Birds Who Can Mimic Just About Anything

I’ve written before about how much I love the filmmaking of nature documentarian David Attenborough.

If you need convincing, just watch this clip from his show on Australian lyre birds, who can mimic the sound of just about anything, from other birds’ calls to car alarms to chainsaws. Then, rent the whole show on Netflix.

The clip is a classic Attenborough shot — him hiding behind the animal he’s discussing, whispering in reverent tones, as the camera subtly highlights the physical beauty of the animal.

(link thanks to Stumbler AnotherCuteKitty.)

It’s Hard to Be Bored in NYC

Lately, life has been good, almost to the point that I’m feeling a bit spoiled. Blogging about it would seem superficial.

Not like that’s going to stop me.

Friday night: After leaving work early, I spent it at New York’s only beer garden with my closest friends, sipping Staropramen beer and catching up with everyone. Saturday, I went to a Yankees game. Although it was steamy weather, and they lost the game, we had great seats over third base. There’s something I love about Yankee Stadium, although I have no special affinity for the team itself. Sunday: Walked across Chinatown, admiring the weird assortments of dried fish, and I had a delectable foamy pink drink called a Metropolitan Top Shelf at the fabulous Toad Hall bar in SoHo, before having even more fabulous Mexican food at the chic Papatzul. Monday: Visited the Broadway Street Fair in Astoria — avoiding the tempting Greek desserts in lieu of iced tea — before heading to BB King’s Blues bar in Times Square to watch (and shimmy to) a very convincing Bob Dylan tribute band while snarfing down the most creamy Mac and Cheese known to man.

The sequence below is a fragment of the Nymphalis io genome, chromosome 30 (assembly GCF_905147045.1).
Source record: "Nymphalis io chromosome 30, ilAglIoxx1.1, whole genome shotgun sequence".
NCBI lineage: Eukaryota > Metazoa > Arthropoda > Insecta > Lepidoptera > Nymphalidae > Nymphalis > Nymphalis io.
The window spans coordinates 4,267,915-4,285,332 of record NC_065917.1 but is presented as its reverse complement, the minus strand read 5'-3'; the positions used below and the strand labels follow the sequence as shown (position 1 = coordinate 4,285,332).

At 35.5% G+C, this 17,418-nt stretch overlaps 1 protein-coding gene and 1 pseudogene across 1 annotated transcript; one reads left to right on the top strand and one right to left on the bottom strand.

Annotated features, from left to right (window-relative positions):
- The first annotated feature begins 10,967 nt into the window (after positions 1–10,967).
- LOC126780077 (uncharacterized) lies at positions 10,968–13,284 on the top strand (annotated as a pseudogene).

Tonight? More of the same, as we have plans to dine at a Tuscan restaurant in the West Village. I’m also happy to have found a book I really, really like.

And now, friends, a random pretty photo:


Brown pelican in flight near Rincon, Puerto Rico.

God’s Museum

The Creation Museum in Petersburg, Kentucky, opens this weekend.

The museum says its “brings the pages of the Bible to life” by using the “7 C’s of History“: Creation, Corruption, Catastrophe, Confusion, Christ, Cross, Consummation. Here’s a handy visual guide.

After reading about the museum in today’s Times, I’ve been at a loss for words.

Random Recipe: Aloo Phujia, or Potatoes, Tomatoes and Peas w/ Hot Curry

Aloo Phujia

Inspired by our recent success at making a fun couscous dish, I decided to get even more experimental and try an Indian vegetarian dish. Of all the incredible vegetarian cuisine in the world, Indian is my favorite. Always flavorful and filling.

So, I found this recipe, which was highly rated by users. Again, I pretty much used the recipe as inspiration only, and took the dish in my own direction. Let me say, quite humbly, it was totally delicious.

Aloo Phujia


– 3-4 baking potatoes, peeled and chopped into small cubes

– 3 large tomatoes, de-seeded and chopped into 1/2-inch cubes

– 1 bag frozen peas

– 1 small red onion, chopped and diced

– 1/4 cup or so vegetable oil

– Hot curry spice

– Cumin, cayenne pepper and salt, to taste

– Cooked white rice, and pita bread, to serve with dish